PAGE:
Discovering Cross-Reactivity in Urine Drug Screening Immunoassays through Large-Scale Analysis of Electronic Health Records.
ABSTRACT: BACKGROUND:Exposure to drugs of abuse is frequently assessed using urine drug screening (UDS) immunoassays. Although fast and relatively inexpensive, UDS assays often cross-react with unrelated compounds, which can lead to false-positive results and impair patient care. The current process of identifying cross-reactivity relies largely on case reports, making it sporadic and inefficient, and rendering knowledge of cross-reactivity incomplete. Here, we present a systematic approach to discover cross-reactive substances using data from electronic health records (EHRs). METHODS:Using our institution's EHR data, we assembled a data set of 698651 UDS results across 10 assays and linked each UDS result to the corresponding individual's previous medication exposures. We hypothesized that exposure to a cross-reactive ingredient would increase the odds of a false-positive screen. For 2201 assay-ingredient pairs, we quantified potential cross-reactivity as an odds ratio from logistic regression. We then evaluated cross-reactivity experimentally by spiking the ingredient or its metabolite into drug-free urine and testing the spiked samples on each assay. RESULTS:Our approach recovered multiple known cross-reactivities. After accounting for concurrent exposures to multiple ingredients, we selected 18 compounds (13 parent drugs and 5 metabolites) to evaluate experimentally. We validated 12 of 13 tested assay-ingredient pairs expected to show cross-reactivity by our analysis, discovering previously unknown cross-reactivities affecting assays for amphetamines, buprenorphine, cannabinoids, and methadone. CONCLUSIONS:Our findings can help laboratorians and providers interpret presumptive positive UDS results. Our data-driven approach can serve as a model for high-throughput discovery of substances that interfere with laboratory tests.
Project description:Hantavirus pulmonary syndrome (HPS) is a human disease caused by a newly identified hantavirus, which we will refer to as Four Corners virus (FCV). FCV is related most closely to Puumala virus (PUU) and to Prospect Hill virus (PHV). Twenty-five acute HPS serum samples were tested for immunoglobulin G (IgG) and IgM antibody reactivities to FCV-encoded recombinant proteins in Western blot (immunoblot) assays. All HPS serum samples contained both IgG and IgM antibodies to the FCV nucleocapsid (N) protein. FCV N antibodies cross-reacted with PUU N and PHV N proteins. A dominant FCV N epitope was mapped to the segment between amino acids 17 and 59 (QLVTARQKLKDAERAVELDPDDVNKSTLQSRRAAVSALETKLG). All HPS serum samples contained IgG antibodies to the FCV glycoprotein-1 (G1) protein, and 21 of 25 serum samples contained FCV G1 IgM antibodies. The FCV G1 antibodies did not cross-react with PUU G1 and PHV G1 proteins. The FCV G1 type-specific antibody reactivity mapped to a segment between amino acids 59 and 89 (LKIESSCNFDLHVPATTTQKYNQVDWTKKSS). One hundred twenty-eight control serum samples were tested for IgG reactivities to the FCV N and G1 proteins. Nine (7.0%) contained FCV N reactivities, 3 (2.3%) contained FCV G1 reactivities, and one (0.8%) contained both FCV N and FCV G1 reactivities. The epitopes recognized by antibodies present in control serum samples were different from the epitopes recognized by HPS antibodies, suggesting that the control antibody reactivities were unrelated to FCV infections. These reagents constitute a type-specific assay for FCV antibodies.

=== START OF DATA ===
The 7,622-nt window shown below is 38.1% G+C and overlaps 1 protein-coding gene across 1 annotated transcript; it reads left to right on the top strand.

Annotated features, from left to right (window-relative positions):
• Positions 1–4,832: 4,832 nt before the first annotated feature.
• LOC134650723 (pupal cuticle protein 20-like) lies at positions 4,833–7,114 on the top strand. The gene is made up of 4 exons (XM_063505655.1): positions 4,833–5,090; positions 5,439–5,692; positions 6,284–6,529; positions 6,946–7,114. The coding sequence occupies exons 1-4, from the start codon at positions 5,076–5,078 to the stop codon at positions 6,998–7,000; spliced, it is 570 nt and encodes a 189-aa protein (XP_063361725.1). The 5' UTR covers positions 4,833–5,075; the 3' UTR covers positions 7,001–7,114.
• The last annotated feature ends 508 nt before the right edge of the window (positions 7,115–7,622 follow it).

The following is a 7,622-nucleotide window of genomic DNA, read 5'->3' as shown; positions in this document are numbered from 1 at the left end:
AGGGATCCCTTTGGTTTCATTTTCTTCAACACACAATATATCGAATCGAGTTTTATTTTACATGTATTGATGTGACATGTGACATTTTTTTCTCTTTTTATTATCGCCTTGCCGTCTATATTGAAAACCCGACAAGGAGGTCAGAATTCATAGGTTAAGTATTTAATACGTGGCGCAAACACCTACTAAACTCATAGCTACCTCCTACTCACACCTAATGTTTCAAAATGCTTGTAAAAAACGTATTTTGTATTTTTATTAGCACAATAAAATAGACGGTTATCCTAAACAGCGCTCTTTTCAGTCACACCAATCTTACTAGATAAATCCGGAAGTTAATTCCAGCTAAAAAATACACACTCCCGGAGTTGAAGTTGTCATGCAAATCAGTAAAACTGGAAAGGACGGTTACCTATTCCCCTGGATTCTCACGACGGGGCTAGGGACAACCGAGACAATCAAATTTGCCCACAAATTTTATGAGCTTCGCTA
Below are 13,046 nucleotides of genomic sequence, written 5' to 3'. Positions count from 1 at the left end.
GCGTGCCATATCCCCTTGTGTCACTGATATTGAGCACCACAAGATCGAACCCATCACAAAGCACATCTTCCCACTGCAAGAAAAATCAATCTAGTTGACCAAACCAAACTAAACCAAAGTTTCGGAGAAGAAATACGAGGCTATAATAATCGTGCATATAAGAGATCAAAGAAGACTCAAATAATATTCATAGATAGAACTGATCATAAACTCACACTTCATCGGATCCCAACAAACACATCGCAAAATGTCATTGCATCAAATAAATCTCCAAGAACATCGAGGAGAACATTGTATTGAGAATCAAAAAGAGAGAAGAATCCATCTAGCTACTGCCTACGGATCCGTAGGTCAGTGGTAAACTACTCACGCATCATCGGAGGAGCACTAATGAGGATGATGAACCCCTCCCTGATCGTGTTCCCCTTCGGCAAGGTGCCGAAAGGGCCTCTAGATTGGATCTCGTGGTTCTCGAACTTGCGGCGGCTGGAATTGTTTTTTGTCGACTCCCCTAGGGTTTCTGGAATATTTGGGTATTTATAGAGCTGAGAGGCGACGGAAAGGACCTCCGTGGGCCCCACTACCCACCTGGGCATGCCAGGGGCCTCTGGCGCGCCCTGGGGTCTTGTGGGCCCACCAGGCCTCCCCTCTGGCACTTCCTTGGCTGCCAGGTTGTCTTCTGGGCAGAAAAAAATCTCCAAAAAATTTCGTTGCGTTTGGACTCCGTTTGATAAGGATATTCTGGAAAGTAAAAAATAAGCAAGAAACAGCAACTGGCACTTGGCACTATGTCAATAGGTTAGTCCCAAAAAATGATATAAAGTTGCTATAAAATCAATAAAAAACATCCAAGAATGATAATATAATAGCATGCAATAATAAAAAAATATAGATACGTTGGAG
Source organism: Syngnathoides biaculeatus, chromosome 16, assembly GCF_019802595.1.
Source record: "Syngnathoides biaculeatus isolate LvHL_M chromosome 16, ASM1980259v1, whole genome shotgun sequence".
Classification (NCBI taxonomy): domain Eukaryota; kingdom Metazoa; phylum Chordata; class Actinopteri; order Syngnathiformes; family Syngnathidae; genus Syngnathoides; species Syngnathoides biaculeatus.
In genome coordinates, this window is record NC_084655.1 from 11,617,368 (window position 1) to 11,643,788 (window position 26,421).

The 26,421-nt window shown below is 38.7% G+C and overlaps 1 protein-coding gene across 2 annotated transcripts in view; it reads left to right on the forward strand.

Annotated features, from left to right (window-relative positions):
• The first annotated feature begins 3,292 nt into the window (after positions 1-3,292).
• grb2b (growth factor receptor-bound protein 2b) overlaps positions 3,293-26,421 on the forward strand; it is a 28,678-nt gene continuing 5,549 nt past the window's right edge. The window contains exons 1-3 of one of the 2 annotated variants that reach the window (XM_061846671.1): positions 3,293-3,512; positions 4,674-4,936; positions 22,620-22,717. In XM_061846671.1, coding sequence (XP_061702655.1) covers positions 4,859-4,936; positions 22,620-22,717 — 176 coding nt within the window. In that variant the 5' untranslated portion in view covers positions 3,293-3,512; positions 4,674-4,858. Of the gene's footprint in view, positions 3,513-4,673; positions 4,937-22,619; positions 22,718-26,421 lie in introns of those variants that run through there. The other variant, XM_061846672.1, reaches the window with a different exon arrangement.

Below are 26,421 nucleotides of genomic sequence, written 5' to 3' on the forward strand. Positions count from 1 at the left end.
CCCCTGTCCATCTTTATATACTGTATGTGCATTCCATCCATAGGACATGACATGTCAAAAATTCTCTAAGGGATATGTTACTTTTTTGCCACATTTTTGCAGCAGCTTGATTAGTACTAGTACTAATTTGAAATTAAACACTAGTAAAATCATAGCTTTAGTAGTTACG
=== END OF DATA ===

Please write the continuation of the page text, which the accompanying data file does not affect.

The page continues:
Project description:The accurate diagnosis and seroprevalence investigations of Zika virus (ZKV) infections remain complex due to cross reactivity with other flaviviruses. Two assay formats, both using labelled Zika virus NS1 antigen as a revealing agent (a double antigen binding assay, DABA, and an immunoglobulin Ig capture assay, G capture) were initially developed and compared with the indirect EuroimmunZ assay for the detection of anti-Zika antibody. Of 147 pre-Zika period serum samples, 39 (27%) were reactive in the EuroimmunZ or the DABA assays, 28 sera concordantly so. Such false reactivity was influenced by the serotype of Dengue virus (DV) to which individuals had been exposed to. Thus, of sera from patients undergoing secondary Dengue virus infection of known serotype, 91%, 45% and 28% of Dengue virus serotype 2, 3 and 4 respectively were reactive in one or more of the three assays. A novel method of quenching false sero-reactivity was therefore developed for the DABA and G capture assays. Initial addition of a single homologous Dengue virus serotype 3 NS1Ag quench significantly ablated false reactivities in the pre-Zika period sera. An equipotent quadrivalent quench comprising homologous Dengue virus serotypes 1 to 4 NS1Ag was shown to be optimum yet retained sensitivity for the detection of specific anti-Zika antibody. Comparing DABA and G capture assays using quenched and unquenched conjugates in comparison with EuroimmunZ early in the course of PCR-confirmed infection indicated that a significant component of the apparent early anti-ZIKA antibody response is likely to be due to a Zika virus-driven anamnestic anti-Dengue virus response. The increased specificity provided by homologous antigen quenching is likely to provide a significant improvement in sero-diagnostics and to be of clinical value.